Te Anau, Mirror Lakes, Earl Mountains, Eglington Valley, Milford Sound, Mitre Peak, Fiordland Crested Penguin, Invercargill Cafe!
After breakfast next to the lake we began the drive to Milford Sound. We made an early start as we weren't sure how busy the road was going to be, and wanted to factor in stopping off at places of interest along the way. Our first stop was the Mirror Lakes- we followed the short walk to the lakes, and as the weather was so clear and calm (bar the odd duck that seemed intent on making ripples in the water) and saw the almost perfect reflection of the Earl Mountains in the the water
Then we stopped at the Eglington Valley and took some pics of the mountain range- it was all very surreal to be honest, as they look so close! The rest of the sceneray was fantastic, and we took pictures when we could but towards the end of the drive we couldn't stop Boba due to the avalanche risk. After driving through the Homer tunnel (yep, a tunnel through a mountain) we arrived at the town of Milford and parked up by the ferry terminal. I had been to Milford Sound before, but last time the weather had been miserable- cloudy and rainy. However, the weather was beautiful and clear and sunny with the odd cloud, perfect. We had made really good time, so we ran to the (with ginger biscuits in the bag of course) and asked if we could be transferred to the first sailing. The ferry company agreed, so we boarded the mostly empty ferry and found a seat. The cruise got going and we went out to the deck and took as many pictures as possible- the views were spectacular and Mitre peak did not disappoint.
After sailing through Milford sound (although it is technically a Fjiord), checking out the Tasman sea and spotting a couple of Fjiordland Crested Penguins- they were too far away to take decent pictures unfortunately, but they were having a wash in a waterfall and looked very cute! We were really lucky to see them as they are the 2nd rarest species of penguin in the world.(This viewing has marked the start of my recent obsession with penguins- there will be plenty more about penguins in my posts, including penguin sightings as the NZ section of the blog continues). We got back to the ferry terminal and saw hordes of people ready to board the next cruise- plus it was suddenly starting to get cloudy so we again lucked out with the timing of our cruise. After taking a few more pictures and some lunch, we decided to take the scenic route to Invercargill, the southernmost city on the South Island. On arrival we found our holiday park on the outskirts of the centre- there seemed to be quite a few permanents (people who live at holiday parks) and had a bit of a random vibe.....the kitchen reminded me of a roadside cafe crossed with a bus station- the seats were screwed down......interesting introduction to Invercargill.
The morning air was sharp and fresh as we had breakfast near tranquil lake Te Anau. We drove from our DOC camping site around the lake to the township of Te Anau and then straight onto Milford Sound. The latter part of this journey was jam packed full of some wonderful scenery. One of sights that we saw was Mirror Lakes - a couple of pools situated in an area of beech forest and wetlands that reflect the Earl Mountains opposite.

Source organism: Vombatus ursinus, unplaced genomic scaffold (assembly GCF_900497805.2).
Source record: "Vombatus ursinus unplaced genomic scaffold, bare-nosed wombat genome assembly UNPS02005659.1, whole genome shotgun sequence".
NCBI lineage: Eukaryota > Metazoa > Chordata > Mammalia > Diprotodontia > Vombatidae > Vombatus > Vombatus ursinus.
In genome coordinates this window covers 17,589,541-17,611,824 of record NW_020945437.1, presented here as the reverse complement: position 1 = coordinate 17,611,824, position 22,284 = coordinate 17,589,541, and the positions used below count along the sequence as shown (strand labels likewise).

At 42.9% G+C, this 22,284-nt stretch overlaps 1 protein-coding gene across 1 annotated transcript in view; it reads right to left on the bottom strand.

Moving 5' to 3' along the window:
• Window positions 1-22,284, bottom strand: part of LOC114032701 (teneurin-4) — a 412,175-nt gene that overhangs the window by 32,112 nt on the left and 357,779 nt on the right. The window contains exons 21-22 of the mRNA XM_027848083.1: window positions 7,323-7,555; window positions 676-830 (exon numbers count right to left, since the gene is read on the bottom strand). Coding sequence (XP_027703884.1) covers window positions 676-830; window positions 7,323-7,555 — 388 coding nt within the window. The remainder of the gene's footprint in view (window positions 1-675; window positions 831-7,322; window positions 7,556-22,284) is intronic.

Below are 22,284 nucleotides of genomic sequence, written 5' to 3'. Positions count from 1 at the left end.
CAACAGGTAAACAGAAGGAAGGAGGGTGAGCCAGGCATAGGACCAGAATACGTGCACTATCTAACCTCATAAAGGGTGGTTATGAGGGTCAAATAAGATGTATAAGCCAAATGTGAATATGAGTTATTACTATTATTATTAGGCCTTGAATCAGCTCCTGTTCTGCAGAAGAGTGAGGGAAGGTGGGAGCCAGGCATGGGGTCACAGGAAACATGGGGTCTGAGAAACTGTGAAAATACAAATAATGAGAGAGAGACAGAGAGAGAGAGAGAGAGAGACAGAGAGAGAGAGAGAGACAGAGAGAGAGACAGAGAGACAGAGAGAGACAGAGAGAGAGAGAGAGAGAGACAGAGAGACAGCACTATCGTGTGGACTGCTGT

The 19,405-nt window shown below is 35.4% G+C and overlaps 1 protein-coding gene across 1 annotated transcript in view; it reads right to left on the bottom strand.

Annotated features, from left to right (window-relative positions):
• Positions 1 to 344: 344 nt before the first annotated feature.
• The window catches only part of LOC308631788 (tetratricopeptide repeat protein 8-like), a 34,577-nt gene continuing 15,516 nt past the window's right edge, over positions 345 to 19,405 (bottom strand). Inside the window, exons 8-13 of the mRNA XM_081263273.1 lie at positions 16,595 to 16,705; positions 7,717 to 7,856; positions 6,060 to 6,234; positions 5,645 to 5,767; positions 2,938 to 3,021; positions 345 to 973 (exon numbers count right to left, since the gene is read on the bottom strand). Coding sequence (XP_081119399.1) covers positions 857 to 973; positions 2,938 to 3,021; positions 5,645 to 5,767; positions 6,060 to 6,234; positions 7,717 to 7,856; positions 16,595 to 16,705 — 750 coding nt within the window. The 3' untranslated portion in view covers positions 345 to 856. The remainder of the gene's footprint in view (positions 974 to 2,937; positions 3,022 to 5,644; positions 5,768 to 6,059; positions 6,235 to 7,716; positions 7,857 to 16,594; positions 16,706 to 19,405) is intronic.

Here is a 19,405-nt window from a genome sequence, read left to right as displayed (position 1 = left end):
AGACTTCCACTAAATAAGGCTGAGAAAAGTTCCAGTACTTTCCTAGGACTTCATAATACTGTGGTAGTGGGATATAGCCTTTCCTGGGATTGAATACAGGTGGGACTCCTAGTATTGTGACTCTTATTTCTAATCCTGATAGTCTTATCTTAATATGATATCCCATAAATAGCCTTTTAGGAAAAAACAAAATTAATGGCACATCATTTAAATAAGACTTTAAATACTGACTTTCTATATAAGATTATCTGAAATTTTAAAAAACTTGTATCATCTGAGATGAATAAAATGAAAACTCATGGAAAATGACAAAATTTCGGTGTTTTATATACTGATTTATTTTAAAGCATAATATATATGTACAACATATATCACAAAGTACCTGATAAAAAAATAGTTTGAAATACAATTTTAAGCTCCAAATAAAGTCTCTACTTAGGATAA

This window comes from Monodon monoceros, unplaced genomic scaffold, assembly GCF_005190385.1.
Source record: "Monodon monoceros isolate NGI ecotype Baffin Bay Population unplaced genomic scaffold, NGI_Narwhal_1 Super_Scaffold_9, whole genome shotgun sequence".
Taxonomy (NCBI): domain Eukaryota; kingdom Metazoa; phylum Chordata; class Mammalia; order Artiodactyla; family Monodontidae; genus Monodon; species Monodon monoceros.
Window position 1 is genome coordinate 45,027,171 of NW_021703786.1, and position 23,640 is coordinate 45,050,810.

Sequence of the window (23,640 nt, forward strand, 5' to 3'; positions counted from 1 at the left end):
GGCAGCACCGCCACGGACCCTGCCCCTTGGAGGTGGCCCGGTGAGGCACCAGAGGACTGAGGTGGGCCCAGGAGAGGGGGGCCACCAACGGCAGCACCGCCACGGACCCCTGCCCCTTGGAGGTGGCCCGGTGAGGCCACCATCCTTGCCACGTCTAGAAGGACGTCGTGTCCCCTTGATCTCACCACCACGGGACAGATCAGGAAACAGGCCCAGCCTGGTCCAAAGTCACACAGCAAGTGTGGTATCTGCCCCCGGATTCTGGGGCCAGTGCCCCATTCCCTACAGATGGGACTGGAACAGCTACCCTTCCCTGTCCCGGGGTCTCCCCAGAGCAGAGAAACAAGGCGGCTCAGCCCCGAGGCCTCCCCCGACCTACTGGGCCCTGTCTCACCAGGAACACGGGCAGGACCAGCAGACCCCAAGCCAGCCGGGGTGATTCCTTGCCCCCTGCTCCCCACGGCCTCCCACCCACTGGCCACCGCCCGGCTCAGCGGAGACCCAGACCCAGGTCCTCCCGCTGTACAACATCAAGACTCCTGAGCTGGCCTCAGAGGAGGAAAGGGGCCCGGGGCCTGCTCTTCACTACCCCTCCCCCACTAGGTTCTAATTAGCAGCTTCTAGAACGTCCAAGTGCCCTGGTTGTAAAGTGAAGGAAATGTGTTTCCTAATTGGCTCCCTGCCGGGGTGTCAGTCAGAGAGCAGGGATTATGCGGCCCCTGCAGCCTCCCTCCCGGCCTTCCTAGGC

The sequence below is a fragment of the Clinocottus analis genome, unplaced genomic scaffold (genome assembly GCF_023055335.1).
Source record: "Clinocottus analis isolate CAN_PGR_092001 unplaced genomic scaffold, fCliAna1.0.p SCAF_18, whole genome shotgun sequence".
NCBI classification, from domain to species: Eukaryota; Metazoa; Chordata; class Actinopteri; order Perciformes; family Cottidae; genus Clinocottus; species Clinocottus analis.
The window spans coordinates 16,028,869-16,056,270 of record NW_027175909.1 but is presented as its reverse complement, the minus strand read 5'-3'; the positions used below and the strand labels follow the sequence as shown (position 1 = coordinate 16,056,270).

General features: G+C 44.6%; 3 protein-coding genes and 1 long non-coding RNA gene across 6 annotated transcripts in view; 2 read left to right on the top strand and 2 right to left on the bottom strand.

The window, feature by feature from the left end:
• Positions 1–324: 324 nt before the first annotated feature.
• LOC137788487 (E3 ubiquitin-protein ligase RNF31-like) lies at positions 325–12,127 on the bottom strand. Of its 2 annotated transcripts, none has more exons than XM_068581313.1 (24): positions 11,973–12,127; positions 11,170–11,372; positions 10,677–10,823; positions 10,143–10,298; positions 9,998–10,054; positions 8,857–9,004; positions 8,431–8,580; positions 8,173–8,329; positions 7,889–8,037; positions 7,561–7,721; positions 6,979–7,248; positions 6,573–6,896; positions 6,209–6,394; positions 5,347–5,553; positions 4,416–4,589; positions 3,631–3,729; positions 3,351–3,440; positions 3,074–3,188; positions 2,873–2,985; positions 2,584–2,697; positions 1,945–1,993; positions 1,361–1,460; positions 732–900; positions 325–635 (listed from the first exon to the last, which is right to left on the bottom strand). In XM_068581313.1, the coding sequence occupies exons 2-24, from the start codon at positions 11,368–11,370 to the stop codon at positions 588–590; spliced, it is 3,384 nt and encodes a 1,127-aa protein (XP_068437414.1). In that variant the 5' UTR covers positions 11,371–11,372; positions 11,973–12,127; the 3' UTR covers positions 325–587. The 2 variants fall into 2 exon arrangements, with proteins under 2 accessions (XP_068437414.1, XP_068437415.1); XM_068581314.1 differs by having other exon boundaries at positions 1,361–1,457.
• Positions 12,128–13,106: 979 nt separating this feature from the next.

We also saw a winding river valley called Eglinton Valley and some fantastic snowcapped mountain scenery. At one point we went through a kilometre-long tunnel through a huge mountain.
We arrived at Milford Sound early so cheekily asked our ferry company if we could jump on an earlier cruise rather than wait a couple of hours for our booked cruise (when hordes of other tourists were likely to be on board too). Luckily for us they agreed we could do this and so we boarded the first ferry cruise of the day that was due to depart shortly.
Forming part of the rugged and remote Fiordland National Park at the bottom end of the South Island, Milford Sound is an area of jagged forested peaks and cliffs soaring vertically upwards from still, deep waters. A ferry cruise through the sound is one of the best and easiest ways to see and appreciate the spectacular natural beauty of this area.
The weather was perfect as our ferry left the dock - mostly blue skies and the odd misty white cloud to add a bit of mystique to the dramatic peaks of Milford. With a free cup of tea and a packet of Arnott's ginger biscuits in hand, we sat back and relaxed as we sailed through the 14km stretch of the Milford fiordland - past the majestic Mitre peak and all the way through to the Tasman Sea.
We saw a faultline in one of the mountains and also a Fiordland Crested Penguin - the second rarest penguin in the world! Up on deck it was cold but we weren't complaining, the surrounding terrain was absolutely spectacular. I'll just let the pictures do the talking.
By the time we got back to the dock, the sky had started to cloud up and we realised how fortunate we were to have switched onto the earlier cruise. There were a lot more people here now too and I doubt that the lunchtime cruise would have been anywhere near as peaceful and quiet as the one we enjoyed in the morning. After a few more pictures of Mitre Peak from the coastline near the dock, we lunched and then took the scenic route to Invercargill in Central Southland. That evening we stopped at a holiday park which could quite easily have doubled as a British roadside cafe.